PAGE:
Key 0, retitled The Clown here, is a reference for the Clown, a dancer in Native American ceremonial rituals who mocks others behind their backs in a sweet yet humorous manner. The Hierophant, renamed the Shaman here, per the LWB, is about listening to your elders along with your inner voice.

The cards seem to follow the Tarot de Marseille or Thoth structure, i.e., Key 8 here is Balance (Justice) while Key 11 is Life Force (I’m guessing the correspondence to Strength, noting similar symbolism; see below). Initially when working with this deck, I wondered how much depth of symbolism I was missing out on for not being familiar with the cultural iconography presented in these cards. I found this website, Native Voices, funded by the National Institutes of Health and U.S. National Library of Medicine to be wonderful, i.e., talked about the symbolism of the medicine wheel and First Nations healing modalities, which is present throughout this deck. (Check out this page specifically, on the Medicine Wheel and the Four Directions) I found that even without actual knowledge of the cultural iconography, you absolutely sense out the healing energies of the Vision Quest Tarot.

I did wonder what members of First Nations thought of the deck and cultural appropriation but did not find anything public on the subject. Without really having any scholarly or experiential basis for my opinion, I do feel these cards are done artfully.

Doh. Key IXX: The Sun? What’s that about? However, beautiful depiction of The Sun card.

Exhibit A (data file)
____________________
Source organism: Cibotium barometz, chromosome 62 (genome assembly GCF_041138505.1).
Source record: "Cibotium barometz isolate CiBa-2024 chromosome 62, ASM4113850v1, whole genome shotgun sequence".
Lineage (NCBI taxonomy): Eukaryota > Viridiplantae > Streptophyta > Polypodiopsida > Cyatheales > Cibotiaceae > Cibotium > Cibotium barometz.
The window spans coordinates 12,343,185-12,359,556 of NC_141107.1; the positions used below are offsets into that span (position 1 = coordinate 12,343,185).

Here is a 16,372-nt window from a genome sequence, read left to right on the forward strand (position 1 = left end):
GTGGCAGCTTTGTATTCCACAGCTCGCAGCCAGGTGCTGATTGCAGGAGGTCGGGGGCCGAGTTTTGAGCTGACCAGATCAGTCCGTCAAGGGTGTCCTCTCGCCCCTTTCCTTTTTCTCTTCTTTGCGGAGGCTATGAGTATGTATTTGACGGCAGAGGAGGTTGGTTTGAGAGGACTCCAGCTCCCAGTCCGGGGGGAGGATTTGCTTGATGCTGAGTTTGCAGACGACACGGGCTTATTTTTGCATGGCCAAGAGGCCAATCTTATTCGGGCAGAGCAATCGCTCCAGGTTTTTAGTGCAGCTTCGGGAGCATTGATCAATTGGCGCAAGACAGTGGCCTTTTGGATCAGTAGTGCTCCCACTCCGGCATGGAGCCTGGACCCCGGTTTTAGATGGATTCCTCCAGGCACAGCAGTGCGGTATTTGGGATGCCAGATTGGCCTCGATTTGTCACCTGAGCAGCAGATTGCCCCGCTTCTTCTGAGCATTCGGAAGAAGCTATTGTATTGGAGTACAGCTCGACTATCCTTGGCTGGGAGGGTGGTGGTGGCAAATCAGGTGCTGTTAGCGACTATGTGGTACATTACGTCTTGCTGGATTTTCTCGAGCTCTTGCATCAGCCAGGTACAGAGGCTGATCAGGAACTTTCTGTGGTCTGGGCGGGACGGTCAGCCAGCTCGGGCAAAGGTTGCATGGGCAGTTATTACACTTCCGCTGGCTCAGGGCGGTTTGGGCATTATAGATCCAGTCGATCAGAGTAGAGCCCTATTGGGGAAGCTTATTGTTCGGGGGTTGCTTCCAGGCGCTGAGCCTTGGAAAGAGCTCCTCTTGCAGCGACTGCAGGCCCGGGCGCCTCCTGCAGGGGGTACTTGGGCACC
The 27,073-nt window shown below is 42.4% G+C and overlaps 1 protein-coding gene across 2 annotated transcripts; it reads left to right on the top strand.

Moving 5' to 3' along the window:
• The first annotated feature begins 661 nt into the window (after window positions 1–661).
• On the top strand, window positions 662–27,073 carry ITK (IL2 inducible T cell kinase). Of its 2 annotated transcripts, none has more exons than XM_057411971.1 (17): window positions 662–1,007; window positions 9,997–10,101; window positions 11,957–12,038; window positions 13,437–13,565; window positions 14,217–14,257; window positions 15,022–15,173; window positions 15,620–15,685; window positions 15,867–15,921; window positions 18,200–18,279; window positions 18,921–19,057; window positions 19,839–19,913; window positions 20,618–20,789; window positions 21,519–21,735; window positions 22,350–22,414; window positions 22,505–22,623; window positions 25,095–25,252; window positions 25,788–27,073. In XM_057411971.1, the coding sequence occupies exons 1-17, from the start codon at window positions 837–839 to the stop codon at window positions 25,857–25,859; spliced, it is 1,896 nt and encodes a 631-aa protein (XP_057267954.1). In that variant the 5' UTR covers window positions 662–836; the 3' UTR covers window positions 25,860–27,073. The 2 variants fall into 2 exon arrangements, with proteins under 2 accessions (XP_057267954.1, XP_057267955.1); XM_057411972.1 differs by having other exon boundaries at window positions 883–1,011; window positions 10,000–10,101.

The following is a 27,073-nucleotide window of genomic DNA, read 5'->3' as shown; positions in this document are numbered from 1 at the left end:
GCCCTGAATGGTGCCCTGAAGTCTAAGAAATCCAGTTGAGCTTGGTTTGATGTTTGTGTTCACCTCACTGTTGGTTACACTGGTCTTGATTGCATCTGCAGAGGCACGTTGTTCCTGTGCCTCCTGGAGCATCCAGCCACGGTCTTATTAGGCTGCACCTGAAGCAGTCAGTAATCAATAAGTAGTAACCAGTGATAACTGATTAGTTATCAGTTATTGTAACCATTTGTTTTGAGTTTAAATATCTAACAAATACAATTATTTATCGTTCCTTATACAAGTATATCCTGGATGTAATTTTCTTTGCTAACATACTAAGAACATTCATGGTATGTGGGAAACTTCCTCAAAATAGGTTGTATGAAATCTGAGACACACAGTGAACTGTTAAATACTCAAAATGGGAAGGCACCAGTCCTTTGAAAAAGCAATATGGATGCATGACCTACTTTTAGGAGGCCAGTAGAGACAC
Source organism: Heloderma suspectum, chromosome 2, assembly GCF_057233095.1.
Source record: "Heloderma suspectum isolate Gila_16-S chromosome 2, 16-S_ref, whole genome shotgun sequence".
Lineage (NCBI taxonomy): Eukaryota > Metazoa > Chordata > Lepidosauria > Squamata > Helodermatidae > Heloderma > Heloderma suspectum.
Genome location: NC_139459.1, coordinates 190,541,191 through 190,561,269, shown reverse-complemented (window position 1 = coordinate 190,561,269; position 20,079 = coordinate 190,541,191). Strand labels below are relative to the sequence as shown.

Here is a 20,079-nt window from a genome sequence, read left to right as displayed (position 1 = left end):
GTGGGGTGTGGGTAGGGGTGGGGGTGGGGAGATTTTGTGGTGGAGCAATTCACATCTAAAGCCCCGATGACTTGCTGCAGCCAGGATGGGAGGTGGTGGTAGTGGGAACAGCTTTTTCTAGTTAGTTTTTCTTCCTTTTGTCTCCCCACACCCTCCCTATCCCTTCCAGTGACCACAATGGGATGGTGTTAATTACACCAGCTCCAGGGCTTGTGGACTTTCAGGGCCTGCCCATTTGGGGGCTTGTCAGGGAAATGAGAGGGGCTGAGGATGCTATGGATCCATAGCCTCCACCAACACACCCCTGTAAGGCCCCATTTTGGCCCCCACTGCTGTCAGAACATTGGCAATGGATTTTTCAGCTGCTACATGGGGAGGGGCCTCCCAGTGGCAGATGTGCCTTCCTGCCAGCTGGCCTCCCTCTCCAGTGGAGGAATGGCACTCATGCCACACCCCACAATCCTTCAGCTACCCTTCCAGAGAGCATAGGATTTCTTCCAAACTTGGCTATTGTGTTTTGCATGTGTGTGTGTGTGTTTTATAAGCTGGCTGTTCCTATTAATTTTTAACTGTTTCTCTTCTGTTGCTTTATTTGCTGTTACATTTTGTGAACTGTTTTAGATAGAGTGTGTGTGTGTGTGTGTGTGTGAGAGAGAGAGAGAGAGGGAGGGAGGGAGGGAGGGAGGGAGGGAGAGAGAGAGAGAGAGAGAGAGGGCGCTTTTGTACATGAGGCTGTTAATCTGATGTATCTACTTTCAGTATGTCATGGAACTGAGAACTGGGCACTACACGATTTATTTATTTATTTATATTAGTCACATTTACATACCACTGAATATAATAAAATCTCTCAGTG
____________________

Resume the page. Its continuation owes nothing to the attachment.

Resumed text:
Now let’s talk about the courts.

The court cards are labeled as Father, Mother, Son, and Daughter, for King, Queen, Knight, and Page respectively. Apologies for the mix-around of the court order in some of these photos. I don’t think I checked carefully before I snapped the camera.

I love how the courts depict human figures mastering their respective elements, e.g., working with sacred fire in the suit of Fire, wading through water in the suit of Water, and harvesting vegetation or weaving in the suit of Earth.

Speaking of the suits in the Minor Arcana, for Wands you’ve got Fire, for Cups you’ve got Water, Swords is Air, and Pentacles is Earth.

To represent Fire, we’ve got arrows and wands. Here you’ve got a synthesis of Tarot de Marseille and also Thoth, yes, there’s something Thoth-esque about the deck to me.

Jars and bowls represent the suit of Water. Some of the keywords intrigued me, like “Abundance” for the Four of Water (Four of Cups), or “Stagnation” for Eight of Water. Also, given the arrangement of keywords, how would the cards be read when appearing in reverse? If the card backs are any indication–and I often look to the card back designs for cues on whether to read with reversals. Here, the card backs are non-reversible.